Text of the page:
songofcopper: (le pop a part)
Yes, absolutely ‘in Concert’: together, in unison, in symbiosis. I am not objective about Magma; this is not really a ‘concert review’, more like a thoroughly subjective, highly indulgent account of An Experience. There, consider yerself Warned.


Your Interplanetary Alchemist Prince, Reporting From The Field )


Thursday, 26 March 2015 18:47
songofcopper: (Poste Dalferinin)
Something about today required a dash of vivid red. (I think it’s because I’m very tired: wan, weary and wilting. I really must force myself to go to bed at the proper time, though this is inconvenient to the natural flow of interesting conversation.) Anyway, red certainly does fill in the blank of one’s personality when it is AWOL owing to mental and spiritual fatigue.

“Would you buy a secondhand book from this person?”

Within: Crimson Silk, Cosy Coffins, Pens In Profusion, Notebooks For Idiots )


Wednesday, 18 March 2015 18:34
songofcopper: (endless pencil)
Another poetical challenge: gauntlet duly taken up. (Did you know, it's dashed difficult to write with a gauntlet on? I'm afraid I had to take it off again. Sorry about that.)

Anyway - another poem. I suggested these words to my opposite number: curious - Wednesday - pastel - significance. It turns out my opposite number is rather more accomplished than pore ole Yrs Trly in the poetick dept.: Penelope's creation is subtle, simple and elegant. Me, I'm sort of the opposite of that. But at least you can say I work (or footle about) quickly: it was only earlier today that P. suggested I use those very same words in composing my... not riposte (or are we still duelling...?); my... offering? Well, whatever you want to call the thing, I have had a stab at it (zounds! My pen clearly thinks it's a sword).


It is my personal policy never to edit poems, because they are like mental polaroids. Of what is this a candid snap, you ask? Only the notion that from Wednesday, it's downhill all the way (probably in a good way, but that's up to you). Also, I am usually at work on a Wednesday but today I have the day off: sitting on sofas feeling unnecessary is not my usual Wednesday feeling. The mind perseverates upon trivialities (more so than ever), measuring the minutes' constant creep. ...I suppose fleeting novelties of this sort deserve to be immortalised in verse?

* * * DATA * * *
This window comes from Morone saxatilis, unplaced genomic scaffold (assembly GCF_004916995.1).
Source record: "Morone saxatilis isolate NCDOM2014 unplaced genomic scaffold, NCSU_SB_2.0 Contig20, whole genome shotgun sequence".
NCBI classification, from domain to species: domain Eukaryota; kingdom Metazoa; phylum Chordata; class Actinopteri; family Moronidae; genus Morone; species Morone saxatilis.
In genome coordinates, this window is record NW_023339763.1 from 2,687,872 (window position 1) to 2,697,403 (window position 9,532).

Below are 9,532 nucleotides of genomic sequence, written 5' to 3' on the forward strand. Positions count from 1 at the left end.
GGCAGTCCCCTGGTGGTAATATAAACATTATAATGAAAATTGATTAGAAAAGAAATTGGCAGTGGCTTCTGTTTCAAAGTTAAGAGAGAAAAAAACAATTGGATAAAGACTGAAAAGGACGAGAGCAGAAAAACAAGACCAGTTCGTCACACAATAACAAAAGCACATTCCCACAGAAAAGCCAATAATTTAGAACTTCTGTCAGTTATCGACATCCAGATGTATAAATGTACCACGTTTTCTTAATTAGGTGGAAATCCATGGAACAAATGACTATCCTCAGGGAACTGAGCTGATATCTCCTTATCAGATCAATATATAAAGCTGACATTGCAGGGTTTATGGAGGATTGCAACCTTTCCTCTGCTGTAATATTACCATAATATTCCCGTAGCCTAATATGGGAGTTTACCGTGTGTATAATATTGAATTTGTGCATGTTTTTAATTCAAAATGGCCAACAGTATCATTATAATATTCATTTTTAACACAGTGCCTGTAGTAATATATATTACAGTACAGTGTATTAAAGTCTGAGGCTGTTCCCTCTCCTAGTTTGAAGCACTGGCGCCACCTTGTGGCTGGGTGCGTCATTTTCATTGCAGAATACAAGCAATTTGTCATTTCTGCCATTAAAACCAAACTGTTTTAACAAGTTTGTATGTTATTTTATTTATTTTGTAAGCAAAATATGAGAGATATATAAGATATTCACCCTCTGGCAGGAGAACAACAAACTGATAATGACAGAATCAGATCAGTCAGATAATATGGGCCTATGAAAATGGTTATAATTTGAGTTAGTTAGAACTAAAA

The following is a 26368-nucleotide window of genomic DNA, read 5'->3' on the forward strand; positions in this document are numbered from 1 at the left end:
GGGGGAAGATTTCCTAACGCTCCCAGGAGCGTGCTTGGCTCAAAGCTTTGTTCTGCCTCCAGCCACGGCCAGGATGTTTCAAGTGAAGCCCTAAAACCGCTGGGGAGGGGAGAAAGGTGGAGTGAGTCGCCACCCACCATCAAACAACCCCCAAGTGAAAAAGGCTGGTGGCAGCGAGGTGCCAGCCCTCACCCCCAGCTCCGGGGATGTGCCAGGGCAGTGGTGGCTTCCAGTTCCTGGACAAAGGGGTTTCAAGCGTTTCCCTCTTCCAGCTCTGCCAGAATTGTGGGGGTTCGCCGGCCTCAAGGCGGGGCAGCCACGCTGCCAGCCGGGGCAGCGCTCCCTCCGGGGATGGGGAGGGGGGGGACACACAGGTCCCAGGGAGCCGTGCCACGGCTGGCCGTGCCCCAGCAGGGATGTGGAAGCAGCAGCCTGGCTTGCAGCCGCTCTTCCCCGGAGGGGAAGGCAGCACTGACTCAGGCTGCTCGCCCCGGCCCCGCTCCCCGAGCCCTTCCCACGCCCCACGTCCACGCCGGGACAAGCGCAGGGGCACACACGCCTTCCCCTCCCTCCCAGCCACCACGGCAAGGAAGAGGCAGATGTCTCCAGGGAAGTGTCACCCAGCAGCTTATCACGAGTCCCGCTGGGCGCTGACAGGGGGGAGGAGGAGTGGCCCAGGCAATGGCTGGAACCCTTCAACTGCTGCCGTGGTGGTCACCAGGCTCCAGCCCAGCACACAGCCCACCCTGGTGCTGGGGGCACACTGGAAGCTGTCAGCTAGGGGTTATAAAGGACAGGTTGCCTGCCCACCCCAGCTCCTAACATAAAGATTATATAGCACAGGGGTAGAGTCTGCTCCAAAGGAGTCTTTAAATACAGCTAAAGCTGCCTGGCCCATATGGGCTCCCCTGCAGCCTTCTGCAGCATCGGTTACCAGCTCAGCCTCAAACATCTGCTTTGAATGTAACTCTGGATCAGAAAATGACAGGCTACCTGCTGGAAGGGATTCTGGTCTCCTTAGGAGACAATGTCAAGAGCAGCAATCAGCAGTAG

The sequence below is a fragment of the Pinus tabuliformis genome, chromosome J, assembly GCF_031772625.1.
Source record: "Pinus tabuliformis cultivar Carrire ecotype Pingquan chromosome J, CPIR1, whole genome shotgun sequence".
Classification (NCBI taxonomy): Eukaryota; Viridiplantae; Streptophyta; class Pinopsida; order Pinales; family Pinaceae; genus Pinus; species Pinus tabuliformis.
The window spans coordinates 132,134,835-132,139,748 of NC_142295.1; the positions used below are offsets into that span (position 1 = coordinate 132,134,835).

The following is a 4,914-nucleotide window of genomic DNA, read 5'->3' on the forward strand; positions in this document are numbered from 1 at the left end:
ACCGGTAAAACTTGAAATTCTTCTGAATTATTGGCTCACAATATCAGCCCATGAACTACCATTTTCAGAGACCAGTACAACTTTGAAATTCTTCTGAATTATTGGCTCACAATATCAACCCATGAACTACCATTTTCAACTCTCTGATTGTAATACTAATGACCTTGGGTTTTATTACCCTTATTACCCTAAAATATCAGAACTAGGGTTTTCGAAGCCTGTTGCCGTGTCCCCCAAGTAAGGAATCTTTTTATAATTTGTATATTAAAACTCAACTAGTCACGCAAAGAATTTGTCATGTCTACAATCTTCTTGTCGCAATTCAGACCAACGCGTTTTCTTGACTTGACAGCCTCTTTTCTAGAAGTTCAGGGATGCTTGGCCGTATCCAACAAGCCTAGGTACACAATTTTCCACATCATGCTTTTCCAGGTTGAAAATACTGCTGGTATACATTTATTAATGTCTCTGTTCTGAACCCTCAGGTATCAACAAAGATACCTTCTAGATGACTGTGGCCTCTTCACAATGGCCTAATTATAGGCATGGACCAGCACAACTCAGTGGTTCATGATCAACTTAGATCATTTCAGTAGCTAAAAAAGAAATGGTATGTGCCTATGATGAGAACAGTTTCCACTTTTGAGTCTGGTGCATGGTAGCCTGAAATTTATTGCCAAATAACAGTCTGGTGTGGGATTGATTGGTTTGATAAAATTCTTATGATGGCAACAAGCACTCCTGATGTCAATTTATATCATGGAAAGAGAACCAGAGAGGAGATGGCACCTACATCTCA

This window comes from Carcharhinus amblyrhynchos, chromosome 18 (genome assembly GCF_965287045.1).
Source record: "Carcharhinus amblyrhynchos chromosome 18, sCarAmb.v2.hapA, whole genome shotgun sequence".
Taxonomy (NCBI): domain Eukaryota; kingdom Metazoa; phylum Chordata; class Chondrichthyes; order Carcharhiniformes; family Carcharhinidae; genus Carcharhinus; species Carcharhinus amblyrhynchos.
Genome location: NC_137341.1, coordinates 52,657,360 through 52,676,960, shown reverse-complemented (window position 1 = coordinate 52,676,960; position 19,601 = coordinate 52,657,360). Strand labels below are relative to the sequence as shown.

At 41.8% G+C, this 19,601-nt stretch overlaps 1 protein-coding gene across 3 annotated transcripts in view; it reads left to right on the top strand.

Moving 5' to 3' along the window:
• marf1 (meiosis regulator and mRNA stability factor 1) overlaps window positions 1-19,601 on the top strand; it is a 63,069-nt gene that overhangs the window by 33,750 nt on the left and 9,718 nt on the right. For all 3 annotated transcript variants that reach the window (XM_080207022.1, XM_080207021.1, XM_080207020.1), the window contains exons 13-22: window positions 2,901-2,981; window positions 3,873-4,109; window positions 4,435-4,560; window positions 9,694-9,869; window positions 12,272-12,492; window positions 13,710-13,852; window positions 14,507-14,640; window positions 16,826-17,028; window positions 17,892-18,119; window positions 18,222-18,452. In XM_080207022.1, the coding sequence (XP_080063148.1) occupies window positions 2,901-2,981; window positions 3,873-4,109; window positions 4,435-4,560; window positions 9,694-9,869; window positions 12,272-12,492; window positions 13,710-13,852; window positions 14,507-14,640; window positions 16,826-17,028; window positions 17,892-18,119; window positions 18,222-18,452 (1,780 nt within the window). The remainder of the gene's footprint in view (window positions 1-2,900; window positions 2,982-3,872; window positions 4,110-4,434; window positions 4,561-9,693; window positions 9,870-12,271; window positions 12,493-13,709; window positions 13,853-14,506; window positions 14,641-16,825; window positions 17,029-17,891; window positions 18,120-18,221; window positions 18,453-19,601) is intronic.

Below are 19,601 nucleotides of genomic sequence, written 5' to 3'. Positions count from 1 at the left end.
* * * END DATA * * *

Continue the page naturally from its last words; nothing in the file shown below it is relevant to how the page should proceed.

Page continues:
Anyway, it does mean that a day of idleness has not been entirely unproductive. ;-)

The previous poetic effort of your correspondent may be observed in situ here.
songofcopper: (Dalí)
…down at the Roxymoron Casino, presumably.

Slogans, slogans, slogans. You know me: I hate slogans (though I adore Mottoes, Axiomata, Aphorisms!). Who comes up with these things? ‘Please Gamble Responsibly’… that one wants filing next to ‘Please Die Quietly’.

Anyway, the other day I learned via Facebook that North Korea has recently issued a whopping 310 new patriotic slogans. Most have the sinister, hysterical quality that one expects from narcissist parents (which, I suppose, is a befitting label, considering the exploits of the Kim Dynasty).

Some, however, are just… plain… surprising.

Let’s Science Our Vegetables Unstintingly! )

Today I have dipped a toe into the seething, turbid waters of eBay, in search of Cheap Chinese Fountain Pens. Apparently, these can be surprisingly good for the hilariously-low price; I guess I’ll find out how true that is once the ones I’ve ordered arrive. The thing is, you see, I have fallen in love with bottled ink: and I seem to want to pair each hue I acquire with its own pen. (I’m clearly exactly as bad as those pseuds who buy the myriad differently-shaped wine glasses to match their wines! …Well, to be honest, I tend to drink wine - if I drink it at all - out of one of those tumblers that used to be a mustard-pot, but you get the general idea.) The other day I ordered three new bottles of ink in captivating shades, so of course fresh pens must follow. Luckily, I found my old Waterman pen, with accompanying converter, so one new colour will find its billet therein, but the others shall be housed in cheap ’n’ cheerful lodgings.